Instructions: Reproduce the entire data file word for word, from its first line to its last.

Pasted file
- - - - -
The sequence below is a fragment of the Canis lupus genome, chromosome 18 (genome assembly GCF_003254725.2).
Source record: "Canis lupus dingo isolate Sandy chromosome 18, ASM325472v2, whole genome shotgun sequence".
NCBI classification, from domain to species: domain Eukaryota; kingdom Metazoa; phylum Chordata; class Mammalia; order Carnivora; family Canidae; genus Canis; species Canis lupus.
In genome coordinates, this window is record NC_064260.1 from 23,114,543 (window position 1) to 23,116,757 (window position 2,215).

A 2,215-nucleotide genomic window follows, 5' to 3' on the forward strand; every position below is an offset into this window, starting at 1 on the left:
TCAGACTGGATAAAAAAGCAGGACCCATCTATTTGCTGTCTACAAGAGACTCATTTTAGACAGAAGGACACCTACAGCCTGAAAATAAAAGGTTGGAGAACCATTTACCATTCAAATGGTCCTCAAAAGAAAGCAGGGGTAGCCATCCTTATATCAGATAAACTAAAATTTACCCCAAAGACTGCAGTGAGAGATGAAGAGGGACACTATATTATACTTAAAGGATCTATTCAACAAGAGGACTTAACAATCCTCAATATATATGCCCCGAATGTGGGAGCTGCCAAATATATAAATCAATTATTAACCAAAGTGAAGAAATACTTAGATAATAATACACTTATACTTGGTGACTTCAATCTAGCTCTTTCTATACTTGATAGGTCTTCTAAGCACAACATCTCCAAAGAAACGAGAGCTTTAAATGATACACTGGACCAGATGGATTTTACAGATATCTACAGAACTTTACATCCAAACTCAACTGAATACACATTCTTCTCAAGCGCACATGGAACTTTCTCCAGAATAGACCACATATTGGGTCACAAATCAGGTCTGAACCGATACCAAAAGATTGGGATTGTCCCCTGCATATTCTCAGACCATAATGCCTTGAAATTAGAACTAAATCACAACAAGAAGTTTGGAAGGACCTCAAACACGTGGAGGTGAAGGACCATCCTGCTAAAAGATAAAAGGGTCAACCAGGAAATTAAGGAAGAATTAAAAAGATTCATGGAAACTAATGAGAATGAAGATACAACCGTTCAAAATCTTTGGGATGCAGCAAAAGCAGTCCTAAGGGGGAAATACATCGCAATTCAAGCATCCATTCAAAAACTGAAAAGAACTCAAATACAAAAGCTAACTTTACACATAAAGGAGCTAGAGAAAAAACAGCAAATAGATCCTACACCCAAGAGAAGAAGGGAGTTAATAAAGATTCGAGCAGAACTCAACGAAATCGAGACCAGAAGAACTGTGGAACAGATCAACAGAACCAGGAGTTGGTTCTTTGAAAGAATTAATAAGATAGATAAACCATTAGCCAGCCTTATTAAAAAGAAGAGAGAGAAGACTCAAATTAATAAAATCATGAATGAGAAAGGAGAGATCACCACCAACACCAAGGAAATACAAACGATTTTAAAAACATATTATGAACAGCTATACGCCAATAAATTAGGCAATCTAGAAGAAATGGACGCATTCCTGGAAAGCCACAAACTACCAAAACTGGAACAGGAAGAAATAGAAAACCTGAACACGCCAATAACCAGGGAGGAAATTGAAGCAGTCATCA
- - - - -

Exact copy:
The sequence below is a fragment of the Canis lupus genome, chromosome 18 (genome assembly GCF_003254725.2).
Source record: "Canis lupus dingo isolate Sandy chromosome 18, ASM325472v2, whole genome shotgun sequence".
NCBI classification, from domain to species: domain Eukaryota; kingdom Metazoa; phylum Chordata; class Mammalia; order Carnivora; family Canidae; genus Canis; species Canis lupus.
In genome coordinates, this window is record NC_064260.1 from 23,114,543 (window position 1) to 23,116,757 (window position 2,215).

A 2,215-nucleotide genomic window follows, 5' to 3' on the forward strand; every position below is an offset into this window, starting at 1 on the left:
TCAGACTGGATAAAAAAGCAGGACCCATCTATTTGCTGTCTACAAGAGACTCATTTTAGACAGAAGGACACCTACAGCCTGAAAATAAAAGGTTGGAGAACCATTTACCATTCAAATGGTCCTCAAAAGAAAGCAGGGGTAGCCATCCTTATATCAGATAAACTAAAATTTACCCCAAAGACTGCAGTGAGAGATGAAGAGGGACACTATATTATACTTAAAGGATCTATTCAACAAGAGGACTTAACAATCCTCAATATATATGCCCCGAATGTGGGAGCTGCCAAATATATAAATCAATTATTAACCAAAGTGAAGAAATACTTAGATAATAATACACTTATACTTGGTGACTTCAATCTAGCTCTTTCTATACTTGATAGGTCTTCTAAGCACAACATCTCCAAAGAAACGAGAGCTTTAAATGATACACTGGACCAGATGGATTTTACAGATATCTACAGAACTTTACATCCAAACTCAACTGAATACACATTCTTCTCAAGCGCACATGGAACTTTCTCCAGAATAGACCACATATTGGGTCACAAATCAGGTCTGAACCGATACCAAAAGATTGGGATTGTCCCCTGCATATTCTCAGACCATAATGCCTTGAAATTAGAACTAAATCACAACAAGAAGTTTGGAAGGACCTCAAACACGTGGAGGTGAAGGACCATCCTGCTAAAAGATAAAAGGGTCAACCAGGAAATTAAGGAAGAATTAAAAAGATTCATGGAAACTAATGAGAATGAAGATACAACCGTTCAAAATCTTTGGGATGCAGCAAAAGCAGTCCTAAGGGGGAAATACATCGCAATTCAAGCATCCATTCAAAAACTGAAAAGAACTCAAATACAAAAGCTAACTTTACACATAAAGGAGCTAGAGAAAAAACAGCAAATAGATCCTACACCCAAGAGAAGAAGGGAGTTAATAAAGATTCGAGCAGAACTCAACGAAATCGAGACCAGAAGAACTGTGGAACAGATCAACAGAACCAGGAGTTGGTTCTTTGAAAGAATTAATAAGATAGATAAACCATTAGCCAGCCTTATTAAAAAGAAGAGAGAGAAGACTCAAATTAATAAAATCATGAATGAGAAAGGAGAGATCACCACCAACACCAAGGAAATACAAACGATTTTAAAAACATATTATGAACAGCTATACGCCAATAAATTAGGCAATCTAGAAGAAATGGACGCATTCCTGGAAAGCCACAAACTACCAAAACTGGAACAGGAAGAAATAGAAAACCTGAACACGCCAATAACCAGGGAGGAAATTGAAGCAGTCATCA